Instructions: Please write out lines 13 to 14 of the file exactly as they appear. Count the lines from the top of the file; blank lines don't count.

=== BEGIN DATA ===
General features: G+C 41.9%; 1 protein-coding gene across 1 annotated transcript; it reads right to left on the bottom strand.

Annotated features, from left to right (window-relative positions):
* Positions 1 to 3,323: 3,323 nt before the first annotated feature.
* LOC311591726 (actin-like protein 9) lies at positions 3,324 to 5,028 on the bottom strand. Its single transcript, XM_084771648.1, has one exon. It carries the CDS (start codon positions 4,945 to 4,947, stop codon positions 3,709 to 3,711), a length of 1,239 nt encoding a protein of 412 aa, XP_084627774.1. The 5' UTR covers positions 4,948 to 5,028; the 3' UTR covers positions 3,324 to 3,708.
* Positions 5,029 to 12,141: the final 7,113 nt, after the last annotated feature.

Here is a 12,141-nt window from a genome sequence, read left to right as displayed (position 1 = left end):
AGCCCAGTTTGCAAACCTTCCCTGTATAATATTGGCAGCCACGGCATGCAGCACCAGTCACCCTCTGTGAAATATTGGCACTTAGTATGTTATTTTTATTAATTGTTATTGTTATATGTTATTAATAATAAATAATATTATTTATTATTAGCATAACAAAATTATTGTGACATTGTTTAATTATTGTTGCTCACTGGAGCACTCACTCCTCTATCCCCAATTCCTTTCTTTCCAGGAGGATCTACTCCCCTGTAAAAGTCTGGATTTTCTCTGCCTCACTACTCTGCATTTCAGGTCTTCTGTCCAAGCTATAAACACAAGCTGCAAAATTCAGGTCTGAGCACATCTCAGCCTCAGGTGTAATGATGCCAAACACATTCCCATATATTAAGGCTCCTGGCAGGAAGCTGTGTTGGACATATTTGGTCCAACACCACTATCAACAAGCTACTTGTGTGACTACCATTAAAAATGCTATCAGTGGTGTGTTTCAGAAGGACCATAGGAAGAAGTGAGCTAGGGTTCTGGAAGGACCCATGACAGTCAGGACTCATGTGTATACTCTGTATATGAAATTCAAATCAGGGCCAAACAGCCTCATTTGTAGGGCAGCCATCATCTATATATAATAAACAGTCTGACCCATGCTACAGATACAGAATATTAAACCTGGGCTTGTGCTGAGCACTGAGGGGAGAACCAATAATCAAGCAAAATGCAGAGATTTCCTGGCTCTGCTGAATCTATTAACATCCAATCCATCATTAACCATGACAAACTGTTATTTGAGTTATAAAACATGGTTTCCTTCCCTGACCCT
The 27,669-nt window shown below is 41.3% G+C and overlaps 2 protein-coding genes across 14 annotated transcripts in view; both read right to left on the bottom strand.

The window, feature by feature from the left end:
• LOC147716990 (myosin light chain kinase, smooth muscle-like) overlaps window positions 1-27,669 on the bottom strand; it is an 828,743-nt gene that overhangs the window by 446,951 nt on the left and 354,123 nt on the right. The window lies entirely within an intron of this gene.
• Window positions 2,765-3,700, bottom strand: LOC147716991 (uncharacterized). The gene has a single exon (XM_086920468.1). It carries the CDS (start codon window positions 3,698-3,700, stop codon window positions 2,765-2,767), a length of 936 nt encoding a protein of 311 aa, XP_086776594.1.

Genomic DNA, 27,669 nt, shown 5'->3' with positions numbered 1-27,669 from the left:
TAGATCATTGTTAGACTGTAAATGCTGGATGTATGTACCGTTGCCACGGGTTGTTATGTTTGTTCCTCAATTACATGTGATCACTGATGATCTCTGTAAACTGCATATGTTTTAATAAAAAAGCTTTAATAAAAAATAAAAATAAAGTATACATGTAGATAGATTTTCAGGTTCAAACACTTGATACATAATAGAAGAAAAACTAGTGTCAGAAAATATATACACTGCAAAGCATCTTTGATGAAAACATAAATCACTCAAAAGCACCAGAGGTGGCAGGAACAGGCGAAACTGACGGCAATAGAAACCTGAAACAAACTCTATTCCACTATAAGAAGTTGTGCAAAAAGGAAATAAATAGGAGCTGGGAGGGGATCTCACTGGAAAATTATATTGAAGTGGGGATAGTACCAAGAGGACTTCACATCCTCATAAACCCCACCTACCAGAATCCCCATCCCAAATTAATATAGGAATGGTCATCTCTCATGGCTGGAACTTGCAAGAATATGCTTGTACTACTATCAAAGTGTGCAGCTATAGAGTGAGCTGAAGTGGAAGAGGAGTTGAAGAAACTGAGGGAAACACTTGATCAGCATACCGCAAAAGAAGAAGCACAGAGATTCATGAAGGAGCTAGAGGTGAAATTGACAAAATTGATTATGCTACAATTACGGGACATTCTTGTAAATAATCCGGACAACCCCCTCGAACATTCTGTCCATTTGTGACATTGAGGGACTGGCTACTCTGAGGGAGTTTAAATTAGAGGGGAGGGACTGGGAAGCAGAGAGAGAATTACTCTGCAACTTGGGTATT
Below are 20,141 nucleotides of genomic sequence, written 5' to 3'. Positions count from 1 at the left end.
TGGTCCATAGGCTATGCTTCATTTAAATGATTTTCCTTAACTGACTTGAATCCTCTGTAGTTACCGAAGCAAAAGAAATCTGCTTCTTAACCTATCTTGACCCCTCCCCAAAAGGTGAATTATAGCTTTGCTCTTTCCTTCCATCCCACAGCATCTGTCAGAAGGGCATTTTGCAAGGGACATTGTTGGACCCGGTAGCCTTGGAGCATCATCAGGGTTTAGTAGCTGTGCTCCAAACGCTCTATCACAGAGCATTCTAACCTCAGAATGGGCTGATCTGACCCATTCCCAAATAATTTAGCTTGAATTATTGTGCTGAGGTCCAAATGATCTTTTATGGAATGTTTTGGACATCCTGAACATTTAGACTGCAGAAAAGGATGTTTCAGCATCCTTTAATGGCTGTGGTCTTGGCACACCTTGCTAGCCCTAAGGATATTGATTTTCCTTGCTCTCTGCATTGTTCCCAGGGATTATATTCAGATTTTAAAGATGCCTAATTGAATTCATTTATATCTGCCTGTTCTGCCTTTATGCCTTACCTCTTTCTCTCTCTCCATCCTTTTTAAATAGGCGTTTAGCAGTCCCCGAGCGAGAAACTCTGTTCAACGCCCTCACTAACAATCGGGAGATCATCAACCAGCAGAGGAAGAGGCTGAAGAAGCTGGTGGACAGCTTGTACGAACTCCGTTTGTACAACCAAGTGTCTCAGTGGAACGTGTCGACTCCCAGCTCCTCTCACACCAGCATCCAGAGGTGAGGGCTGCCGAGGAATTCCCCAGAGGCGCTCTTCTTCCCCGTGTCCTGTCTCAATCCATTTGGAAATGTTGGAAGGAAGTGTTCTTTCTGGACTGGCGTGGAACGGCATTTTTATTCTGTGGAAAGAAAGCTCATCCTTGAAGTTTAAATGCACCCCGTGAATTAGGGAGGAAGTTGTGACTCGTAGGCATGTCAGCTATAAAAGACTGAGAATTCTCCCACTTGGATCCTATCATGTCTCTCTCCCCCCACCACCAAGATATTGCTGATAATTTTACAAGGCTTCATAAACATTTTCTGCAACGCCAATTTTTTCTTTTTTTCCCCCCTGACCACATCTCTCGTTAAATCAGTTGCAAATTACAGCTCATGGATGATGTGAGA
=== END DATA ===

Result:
TAGATCATTGTTAGACTGTAAATGCTGGATGTATGTACCGTTGCCACGGGTTGTTATGTTTGTTCCTCAATTACATGTGATCACTGATGATCTCTGTAAACTGCATATGTTTTAATAAAAAAGCTTTAATAAAAAATAAAAATAAAGTATACATGTAGATAGATTTTCAGGTTCAAACACTTGATACATAATAGAAGAAAAACTAGTGTCAGAAAATATATACACTGCAAAGCATCTTTGATGAAAACATAAATCACTCAAAAGCACCAGAGGTGGCAGGAACAGGCGAAACTGACGGCAATAGAAACCTGAAACAAACTCTATTCCACTATAAGAAGTTGTGCAAAAAGGAAATAAATAGGAGCTGGGAGGGGATCTCACTGGAAAATTATATTGAAGTGGGGATAGTACCAAGAGGACTTCACATCCTCATAAACCCCACCTACCAGAATCCCCATCCCAAATTAATATAGGAATGGTCATCTCTCATGGCTGGAACTTGCAAGAATATGCTTGTACTACTATCAAAGTGTGCAGCTATAGAGTGAGCTGAAGTGGAAGAGGAGTTGAAGAAACTGAGGGAAACACTTGATCAGCATACCGCAAAAGAAGAAGCACAGAGATTCATGAAGGAGCTAGAGGTGAAATTGACAAAATTGATTATGCTACAATTACGGGACATTCTTGTAAATAATCCGGACAACCCCCTCGAACATTCTGTCCATTTGTGACATTGAGGGACTGGCTACTCTGAGGGAGTTTAAATTAGAGGGGAGGGACTGGGAAGCAGAGAGAGAATTACTCTGCAACTTGGGTATT
Below are 20,141 nucleotides of genomic sequence, written 5' to 3'. Positions count from 1 at the left end.